Sturgeon says second independence vote still on the table post-Brexit

First Minister Nicola Sturgeon delivers a speech at the Institute of Directors' annual convention at the Royal Albert Hall in London. Picture; PA
First Minister Nicola Sturgeon delivers a speech at the Institute of Directors' annual convention at the Royal Albert Hall in London. Picture; PA
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Another referendum on Scottish independence “must remain an option” following the UK vote to leave the European Union, Nicola Sturgeon told business leaders in London yesterday.

The First Minister said Scotland had been plunged into economic uncertainty “not of our making”, adding: “The [Brexit] outcome was not the one I campaigned for and not the one for which [the majority of] people in Scotland ­voted.”

Speaking to 2,000 members of the Institute of Directors (IoD) at the business body’s annual meeting at the Royal Albert Hall, the First Minister said her starting point in the post-Brexit negotiations between the UK and the European Union was that the country should remain a member of the single market.

But Ms Sturgeon said that if a new referendum on Scottish independence was “the only or best way” of protecting Scotland’s economic interests it “stands to reason” that it had to remain an option two years after the last referendum.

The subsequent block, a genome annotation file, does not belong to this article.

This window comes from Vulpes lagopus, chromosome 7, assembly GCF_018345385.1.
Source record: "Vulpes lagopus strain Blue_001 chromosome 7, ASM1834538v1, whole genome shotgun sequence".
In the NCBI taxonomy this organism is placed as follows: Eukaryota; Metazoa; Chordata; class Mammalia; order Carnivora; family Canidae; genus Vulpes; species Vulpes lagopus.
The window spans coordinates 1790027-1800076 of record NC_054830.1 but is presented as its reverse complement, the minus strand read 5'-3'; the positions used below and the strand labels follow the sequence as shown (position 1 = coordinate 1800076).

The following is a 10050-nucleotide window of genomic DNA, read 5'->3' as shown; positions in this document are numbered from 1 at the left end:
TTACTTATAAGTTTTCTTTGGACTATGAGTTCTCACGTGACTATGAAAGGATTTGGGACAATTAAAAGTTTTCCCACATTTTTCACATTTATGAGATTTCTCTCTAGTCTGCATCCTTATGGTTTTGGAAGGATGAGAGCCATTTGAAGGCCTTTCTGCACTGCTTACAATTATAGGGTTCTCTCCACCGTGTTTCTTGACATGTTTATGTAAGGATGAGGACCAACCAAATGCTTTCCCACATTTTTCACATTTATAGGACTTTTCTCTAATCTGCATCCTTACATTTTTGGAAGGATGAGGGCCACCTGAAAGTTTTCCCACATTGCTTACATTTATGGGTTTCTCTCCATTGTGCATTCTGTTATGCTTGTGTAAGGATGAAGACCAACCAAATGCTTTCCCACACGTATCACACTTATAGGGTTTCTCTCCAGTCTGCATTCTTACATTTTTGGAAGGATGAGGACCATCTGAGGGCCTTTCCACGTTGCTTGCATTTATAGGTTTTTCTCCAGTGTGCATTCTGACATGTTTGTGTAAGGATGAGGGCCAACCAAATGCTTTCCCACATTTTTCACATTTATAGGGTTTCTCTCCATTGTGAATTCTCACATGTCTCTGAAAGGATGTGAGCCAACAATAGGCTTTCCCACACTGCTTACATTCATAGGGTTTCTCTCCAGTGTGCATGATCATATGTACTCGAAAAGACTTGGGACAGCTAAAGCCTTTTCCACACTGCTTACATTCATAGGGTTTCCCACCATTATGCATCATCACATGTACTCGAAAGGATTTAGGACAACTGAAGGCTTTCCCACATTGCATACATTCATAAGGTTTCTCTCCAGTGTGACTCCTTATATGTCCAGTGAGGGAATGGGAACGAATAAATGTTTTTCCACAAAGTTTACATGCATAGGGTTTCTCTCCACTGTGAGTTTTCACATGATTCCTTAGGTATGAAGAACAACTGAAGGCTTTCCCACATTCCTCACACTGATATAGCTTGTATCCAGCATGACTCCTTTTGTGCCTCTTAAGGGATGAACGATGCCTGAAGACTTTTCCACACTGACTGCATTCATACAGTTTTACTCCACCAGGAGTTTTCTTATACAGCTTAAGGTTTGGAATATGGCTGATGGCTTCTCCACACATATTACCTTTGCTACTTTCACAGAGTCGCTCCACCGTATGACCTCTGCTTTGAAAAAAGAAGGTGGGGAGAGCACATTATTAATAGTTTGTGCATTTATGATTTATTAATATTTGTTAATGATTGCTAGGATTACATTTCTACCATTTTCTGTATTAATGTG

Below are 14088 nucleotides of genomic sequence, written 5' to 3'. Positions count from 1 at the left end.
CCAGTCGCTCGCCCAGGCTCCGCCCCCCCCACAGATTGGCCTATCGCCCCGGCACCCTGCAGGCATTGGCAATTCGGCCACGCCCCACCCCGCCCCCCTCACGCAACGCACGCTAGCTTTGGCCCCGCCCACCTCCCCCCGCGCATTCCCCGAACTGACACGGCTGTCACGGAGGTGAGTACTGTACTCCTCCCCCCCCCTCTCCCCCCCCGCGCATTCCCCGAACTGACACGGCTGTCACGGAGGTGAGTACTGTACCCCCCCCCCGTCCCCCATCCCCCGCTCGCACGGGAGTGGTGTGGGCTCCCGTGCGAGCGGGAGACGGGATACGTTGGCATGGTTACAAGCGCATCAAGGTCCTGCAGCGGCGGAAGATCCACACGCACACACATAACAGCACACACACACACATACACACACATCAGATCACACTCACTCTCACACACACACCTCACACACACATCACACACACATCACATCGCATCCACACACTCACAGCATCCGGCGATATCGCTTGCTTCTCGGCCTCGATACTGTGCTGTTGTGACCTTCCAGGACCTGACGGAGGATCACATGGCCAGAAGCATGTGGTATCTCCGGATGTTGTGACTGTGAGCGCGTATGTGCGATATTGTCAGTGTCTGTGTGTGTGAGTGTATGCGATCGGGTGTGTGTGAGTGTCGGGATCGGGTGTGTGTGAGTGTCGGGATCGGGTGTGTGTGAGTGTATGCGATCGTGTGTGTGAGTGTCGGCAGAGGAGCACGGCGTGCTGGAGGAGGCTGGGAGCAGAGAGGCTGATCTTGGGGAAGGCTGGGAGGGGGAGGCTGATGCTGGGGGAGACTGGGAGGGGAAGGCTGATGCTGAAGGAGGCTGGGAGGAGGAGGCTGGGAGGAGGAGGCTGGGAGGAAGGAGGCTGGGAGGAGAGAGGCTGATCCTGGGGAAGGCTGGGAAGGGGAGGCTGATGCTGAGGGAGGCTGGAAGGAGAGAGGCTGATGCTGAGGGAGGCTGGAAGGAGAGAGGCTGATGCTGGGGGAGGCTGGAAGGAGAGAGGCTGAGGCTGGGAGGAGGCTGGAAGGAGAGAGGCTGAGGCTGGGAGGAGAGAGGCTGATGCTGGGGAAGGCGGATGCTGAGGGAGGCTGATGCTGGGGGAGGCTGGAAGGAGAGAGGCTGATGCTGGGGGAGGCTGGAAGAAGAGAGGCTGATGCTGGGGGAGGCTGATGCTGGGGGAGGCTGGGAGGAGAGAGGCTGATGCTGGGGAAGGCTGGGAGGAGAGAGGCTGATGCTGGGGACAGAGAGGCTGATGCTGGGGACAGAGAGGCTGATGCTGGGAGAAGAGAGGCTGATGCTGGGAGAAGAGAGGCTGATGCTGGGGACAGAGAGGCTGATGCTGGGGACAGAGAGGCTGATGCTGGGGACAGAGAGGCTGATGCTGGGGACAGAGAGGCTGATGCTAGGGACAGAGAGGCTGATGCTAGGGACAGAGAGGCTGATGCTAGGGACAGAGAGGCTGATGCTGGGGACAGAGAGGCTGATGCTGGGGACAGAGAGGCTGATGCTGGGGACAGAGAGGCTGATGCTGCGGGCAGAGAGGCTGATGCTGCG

She said: “In many ways, EU membership is now part of Scotland’s sense of itself. I’ve made it clear that a referendum on Scottish independence must remain an option, if the approach taken by the Westminster government proves to be seriously damaging to our economy, our competitiveness and to our place in the world.”

In a later public interview session with Lady Barbara Judge, chairwoman of the IoD, the First Minister said that in the Scottish independence referendum in 2014 much was made of the economic certainty of remaining in the UK contrasted with the uncertainty of Scotland going it alone.

But she said that with the onset of post-Brexit uncertainty for the UK, that argument “does not have as much resonance as it might have had back then”.

Before June’s UK vote to leave the EU, surveys showed 60 per cent of IoD members backed Remain, 30 per cent Leave and 10 per cent undecided.

Ms Sturgeon said that a key reason for the Brexit vote was “a sense of disenfranchisement and disillusionment” among powerless sections of society hurt by the UK government’s austerity programme and weakening of “social safety nets”.

She called on Chancellor Philip Hammond in his forthcoming Autumn Statement to spread the benefits of growth measures widely to address this feeling of inequality and “because it [growth] is more sustainable if broadly-based”.

Ms Sturgeon added that in the debate over the timing and manner of leaving of the EU via the triggering of Article 50 it should be remembered that people had been told constantly by the Leave camp that quitting the EU did not mean leaving the single market.

As a result, she said: “I don’t believe there’s a clear mandate for what is generally known as a hard Brexit.” Holyrood would make common cause with the business community, Ms Sturgeon said, to limit the economic damage from the Brexit vote.

“I deeply regret the outcome of the referendum. But I don’t want to see the UK government compound the mistakes of the EU referendum,” she said.